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Building an Email Client in Director

November 19, 2004
by James Newton

Source files: pop3.zip (Windows) | pop3.sit (Macintosh).

The movie above provides the bare bones of an email client that you can use to download messages. It uses an instance of the Multiuser Xtra to connect to a POP3 mail server. The above Shockwave movie refers to a non-existant email server, but you can modify the default parameters to connect to any mailbox that you have access to.

Even if you don't intend to build your own customised email client, this article can help you understand how your favourite email program works.

TechNote 14182 "Sending e-mail from Director using the Multiuser Xtra" on Macromedia's site explains how to upload an email message to a mailbox, so I won't deal with that aspect here.

Note: When you click on the Connect button in the movie above, you should see a security alert. The Shockwave player warns you that you are trying to connect to a server in a different domain from the current html page. This is a standard security precaution and here is no cause for alarm: you need to log on to a different domain in order to download mail.

In this article, we'll look at:

Email addresses and mailboxes (top)

Mailboxes are often known by the server as simple names, like "testAccount". The email address of the mailbox, as far as the rest of the world is concerned, might be "test / at / invalidserver.com". To send a message to the mailbox, you need to use the second form, with its distinctive " / at / " character. To retrieve mail from it, you need to know what the server itself calls the mailbox. This duality adds protection. The two names need not be different, but if they are it is so much more difficult for an unscrupulous third party to gain access to your personal mail.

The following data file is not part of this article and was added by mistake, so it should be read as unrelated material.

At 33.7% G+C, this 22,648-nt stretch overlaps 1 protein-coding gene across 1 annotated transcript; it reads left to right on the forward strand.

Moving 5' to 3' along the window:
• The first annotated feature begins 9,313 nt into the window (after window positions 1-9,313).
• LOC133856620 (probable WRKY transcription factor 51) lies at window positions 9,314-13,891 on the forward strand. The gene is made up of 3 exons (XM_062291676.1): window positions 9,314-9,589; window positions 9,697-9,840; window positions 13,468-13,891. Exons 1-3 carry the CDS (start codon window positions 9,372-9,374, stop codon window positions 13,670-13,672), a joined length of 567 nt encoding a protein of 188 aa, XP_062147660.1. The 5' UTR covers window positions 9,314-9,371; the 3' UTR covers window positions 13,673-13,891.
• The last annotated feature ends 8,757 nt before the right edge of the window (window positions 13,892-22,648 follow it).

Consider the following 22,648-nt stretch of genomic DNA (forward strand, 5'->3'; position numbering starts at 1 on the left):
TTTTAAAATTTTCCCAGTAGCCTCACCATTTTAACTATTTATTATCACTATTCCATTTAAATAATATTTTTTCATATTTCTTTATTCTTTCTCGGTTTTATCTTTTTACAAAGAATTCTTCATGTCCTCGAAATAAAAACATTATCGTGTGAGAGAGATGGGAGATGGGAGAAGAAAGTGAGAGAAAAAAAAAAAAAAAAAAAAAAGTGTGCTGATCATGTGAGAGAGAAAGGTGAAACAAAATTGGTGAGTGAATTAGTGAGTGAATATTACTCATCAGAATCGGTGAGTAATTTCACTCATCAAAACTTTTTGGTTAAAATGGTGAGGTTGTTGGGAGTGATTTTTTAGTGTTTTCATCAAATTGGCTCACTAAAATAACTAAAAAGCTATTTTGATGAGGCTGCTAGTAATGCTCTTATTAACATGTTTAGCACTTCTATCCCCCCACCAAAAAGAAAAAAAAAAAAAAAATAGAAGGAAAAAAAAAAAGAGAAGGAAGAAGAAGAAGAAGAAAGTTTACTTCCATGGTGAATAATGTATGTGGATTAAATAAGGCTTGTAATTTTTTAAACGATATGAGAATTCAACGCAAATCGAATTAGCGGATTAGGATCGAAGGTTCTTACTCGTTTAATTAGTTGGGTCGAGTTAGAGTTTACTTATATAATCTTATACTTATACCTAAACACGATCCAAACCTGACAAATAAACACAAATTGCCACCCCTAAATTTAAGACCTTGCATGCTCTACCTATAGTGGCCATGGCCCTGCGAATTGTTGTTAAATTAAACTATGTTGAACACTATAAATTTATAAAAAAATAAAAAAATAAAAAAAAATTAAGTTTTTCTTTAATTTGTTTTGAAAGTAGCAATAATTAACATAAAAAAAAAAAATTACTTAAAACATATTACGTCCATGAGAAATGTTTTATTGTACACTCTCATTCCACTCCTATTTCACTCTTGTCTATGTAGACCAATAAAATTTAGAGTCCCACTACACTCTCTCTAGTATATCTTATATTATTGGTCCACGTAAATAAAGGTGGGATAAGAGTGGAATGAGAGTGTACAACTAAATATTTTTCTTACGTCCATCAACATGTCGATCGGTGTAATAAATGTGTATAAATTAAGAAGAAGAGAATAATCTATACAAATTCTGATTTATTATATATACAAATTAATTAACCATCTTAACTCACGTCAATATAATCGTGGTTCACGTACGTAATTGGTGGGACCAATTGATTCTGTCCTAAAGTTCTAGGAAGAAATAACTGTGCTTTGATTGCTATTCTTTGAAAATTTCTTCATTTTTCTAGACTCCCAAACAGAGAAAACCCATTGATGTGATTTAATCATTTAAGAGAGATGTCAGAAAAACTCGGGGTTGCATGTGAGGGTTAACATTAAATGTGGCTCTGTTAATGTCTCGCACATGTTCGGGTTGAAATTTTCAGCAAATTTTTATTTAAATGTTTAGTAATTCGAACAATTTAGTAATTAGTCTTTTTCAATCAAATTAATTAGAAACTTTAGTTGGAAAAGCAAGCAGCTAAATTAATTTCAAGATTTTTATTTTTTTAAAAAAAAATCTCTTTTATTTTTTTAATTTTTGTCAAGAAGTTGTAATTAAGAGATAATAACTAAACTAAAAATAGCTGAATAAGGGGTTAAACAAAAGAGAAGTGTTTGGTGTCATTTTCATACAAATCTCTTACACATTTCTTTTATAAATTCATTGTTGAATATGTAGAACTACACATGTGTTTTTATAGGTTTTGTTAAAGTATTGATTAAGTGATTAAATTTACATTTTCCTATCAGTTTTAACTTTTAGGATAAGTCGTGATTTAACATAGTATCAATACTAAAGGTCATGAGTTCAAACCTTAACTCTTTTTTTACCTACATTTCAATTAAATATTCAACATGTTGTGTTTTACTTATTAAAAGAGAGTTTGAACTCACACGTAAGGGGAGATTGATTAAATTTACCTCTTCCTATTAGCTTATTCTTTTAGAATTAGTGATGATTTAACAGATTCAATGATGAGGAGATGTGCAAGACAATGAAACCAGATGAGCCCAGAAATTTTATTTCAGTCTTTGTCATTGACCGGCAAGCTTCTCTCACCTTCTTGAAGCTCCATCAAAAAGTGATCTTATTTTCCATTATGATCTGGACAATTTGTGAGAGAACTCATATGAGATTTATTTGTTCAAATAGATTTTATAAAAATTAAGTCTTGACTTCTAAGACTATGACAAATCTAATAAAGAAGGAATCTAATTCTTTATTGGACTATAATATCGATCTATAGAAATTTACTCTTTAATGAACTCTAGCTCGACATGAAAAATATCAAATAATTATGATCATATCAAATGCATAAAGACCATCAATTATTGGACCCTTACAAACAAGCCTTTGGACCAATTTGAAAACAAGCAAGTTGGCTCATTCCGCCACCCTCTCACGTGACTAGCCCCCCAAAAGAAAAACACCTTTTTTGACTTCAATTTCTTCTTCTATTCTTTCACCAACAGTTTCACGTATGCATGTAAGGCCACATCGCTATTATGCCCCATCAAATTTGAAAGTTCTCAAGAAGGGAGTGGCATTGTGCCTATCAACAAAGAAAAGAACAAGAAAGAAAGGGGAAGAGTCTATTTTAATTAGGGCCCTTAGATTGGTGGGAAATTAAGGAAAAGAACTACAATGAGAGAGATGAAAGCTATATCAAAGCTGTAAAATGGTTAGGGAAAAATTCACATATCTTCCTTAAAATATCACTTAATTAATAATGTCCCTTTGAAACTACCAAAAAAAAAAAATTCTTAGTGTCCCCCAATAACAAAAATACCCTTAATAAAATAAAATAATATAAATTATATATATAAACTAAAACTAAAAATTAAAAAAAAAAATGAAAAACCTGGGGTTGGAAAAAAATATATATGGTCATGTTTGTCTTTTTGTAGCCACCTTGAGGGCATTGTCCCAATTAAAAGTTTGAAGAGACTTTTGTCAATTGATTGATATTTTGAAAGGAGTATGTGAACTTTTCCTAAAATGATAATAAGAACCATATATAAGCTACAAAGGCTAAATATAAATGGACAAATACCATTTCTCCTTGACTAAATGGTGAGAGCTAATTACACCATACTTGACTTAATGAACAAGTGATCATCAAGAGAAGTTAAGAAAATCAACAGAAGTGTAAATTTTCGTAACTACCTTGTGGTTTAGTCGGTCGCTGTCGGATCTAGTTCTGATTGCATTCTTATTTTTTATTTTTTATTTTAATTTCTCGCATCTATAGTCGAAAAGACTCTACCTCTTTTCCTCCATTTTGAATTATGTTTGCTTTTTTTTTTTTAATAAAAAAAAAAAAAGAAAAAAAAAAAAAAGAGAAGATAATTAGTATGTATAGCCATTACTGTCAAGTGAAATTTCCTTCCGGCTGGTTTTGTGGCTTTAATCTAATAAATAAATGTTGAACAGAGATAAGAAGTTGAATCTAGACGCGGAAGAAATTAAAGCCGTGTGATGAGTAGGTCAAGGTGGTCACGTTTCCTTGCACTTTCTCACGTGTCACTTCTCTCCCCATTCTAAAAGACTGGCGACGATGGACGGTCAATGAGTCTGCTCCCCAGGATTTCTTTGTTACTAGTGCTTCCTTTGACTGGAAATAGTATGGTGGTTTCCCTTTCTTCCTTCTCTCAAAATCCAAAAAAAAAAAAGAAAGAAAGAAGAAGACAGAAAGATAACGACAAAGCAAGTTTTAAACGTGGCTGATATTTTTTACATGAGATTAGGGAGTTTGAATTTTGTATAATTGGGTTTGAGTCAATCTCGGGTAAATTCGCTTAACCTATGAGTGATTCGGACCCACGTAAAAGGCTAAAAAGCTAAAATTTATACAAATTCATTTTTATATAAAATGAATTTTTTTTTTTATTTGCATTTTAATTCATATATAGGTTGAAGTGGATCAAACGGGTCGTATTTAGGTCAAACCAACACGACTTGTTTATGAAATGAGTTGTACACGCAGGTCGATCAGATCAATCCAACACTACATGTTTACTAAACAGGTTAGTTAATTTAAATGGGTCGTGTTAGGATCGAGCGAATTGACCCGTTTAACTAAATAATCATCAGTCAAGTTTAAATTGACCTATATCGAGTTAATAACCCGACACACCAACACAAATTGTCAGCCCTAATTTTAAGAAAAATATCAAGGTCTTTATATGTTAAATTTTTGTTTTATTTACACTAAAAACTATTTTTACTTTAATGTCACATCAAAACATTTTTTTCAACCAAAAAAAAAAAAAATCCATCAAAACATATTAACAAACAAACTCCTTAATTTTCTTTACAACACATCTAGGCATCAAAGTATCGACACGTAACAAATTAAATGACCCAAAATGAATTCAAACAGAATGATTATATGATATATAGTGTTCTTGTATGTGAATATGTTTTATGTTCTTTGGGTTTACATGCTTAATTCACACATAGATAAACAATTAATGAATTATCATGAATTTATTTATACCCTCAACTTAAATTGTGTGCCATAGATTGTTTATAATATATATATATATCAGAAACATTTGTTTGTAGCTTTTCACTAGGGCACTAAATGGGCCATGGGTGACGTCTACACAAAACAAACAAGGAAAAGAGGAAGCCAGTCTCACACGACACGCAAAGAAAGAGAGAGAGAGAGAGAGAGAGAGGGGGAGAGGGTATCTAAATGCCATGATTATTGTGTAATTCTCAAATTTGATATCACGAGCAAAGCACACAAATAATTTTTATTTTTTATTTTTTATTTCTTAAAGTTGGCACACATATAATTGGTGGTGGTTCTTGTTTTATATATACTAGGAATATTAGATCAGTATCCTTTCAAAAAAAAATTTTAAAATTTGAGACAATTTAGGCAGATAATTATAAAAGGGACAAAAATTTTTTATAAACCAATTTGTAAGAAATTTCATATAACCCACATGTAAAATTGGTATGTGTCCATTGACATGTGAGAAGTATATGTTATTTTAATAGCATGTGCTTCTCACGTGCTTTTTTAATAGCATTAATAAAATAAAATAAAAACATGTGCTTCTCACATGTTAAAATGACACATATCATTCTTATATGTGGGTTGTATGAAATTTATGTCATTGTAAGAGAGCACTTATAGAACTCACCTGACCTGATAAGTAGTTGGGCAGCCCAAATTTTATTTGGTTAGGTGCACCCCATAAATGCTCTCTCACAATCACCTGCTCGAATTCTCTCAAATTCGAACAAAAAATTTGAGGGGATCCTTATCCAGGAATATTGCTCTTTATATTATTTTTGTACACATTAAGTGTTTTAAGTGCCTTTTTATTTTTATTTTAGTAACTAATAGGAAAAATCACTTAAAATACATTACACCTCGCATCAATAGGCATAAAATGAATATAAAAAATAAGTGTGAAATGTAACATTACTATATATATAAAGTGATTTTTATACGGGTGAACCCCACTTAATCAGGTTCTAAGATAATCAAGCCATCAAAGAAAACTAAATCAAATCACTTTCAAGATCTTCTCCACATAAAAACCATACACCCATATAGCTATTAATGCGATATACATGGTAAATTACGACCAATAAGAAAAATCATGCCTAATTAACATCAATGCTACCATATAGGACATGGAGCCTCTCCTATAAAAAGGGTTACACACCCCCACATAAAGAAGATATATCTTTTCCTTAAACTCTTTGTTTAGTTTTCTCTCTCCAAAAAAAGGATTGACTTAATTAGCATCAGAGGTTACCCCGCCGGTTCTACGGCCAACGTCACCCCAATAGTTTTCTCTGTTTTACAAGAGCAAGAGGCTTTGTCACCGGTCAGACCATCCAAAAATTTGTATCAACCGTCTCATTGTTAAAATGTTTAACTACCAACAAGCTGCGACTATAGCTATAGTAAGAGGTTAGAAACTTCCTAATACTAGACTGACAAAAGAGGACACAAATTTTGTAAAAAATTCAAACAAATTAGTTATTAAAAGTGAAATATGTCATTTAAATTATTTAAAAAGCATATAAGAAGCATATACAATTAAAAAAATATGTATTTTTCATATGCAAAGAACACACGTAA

Post Office Protocol 3 (top)

You can find the official specifications of the POP3 protocol at http://www.cis.ohio-state.edu/cgi-bin/rfc/rfc1939.txt. Though the main purpose of this document is to describe how a POP3 server should react to different commands it also provides all the information that you need to communicate with an existing server. The document is clear and detailed, so I will only provide a summary here.

To resume the official document:

The Authorisation State (top)

Once you have logged on to the server, you need to identify yourself. This is done by sending the following two commands, in this order:

USER nameOfMailBox_
PASS password_

You need to wait for a positive response from the POP3 server to the USER command before sending the PASS command. The response may be positive even if a mailbox with that name does not exist. Only once the server has received both user name and password information will it check if you have provided the right data. This prevents hackers for sniffing first for the name of a mailbox, and then testing possible passwords for that mailbox.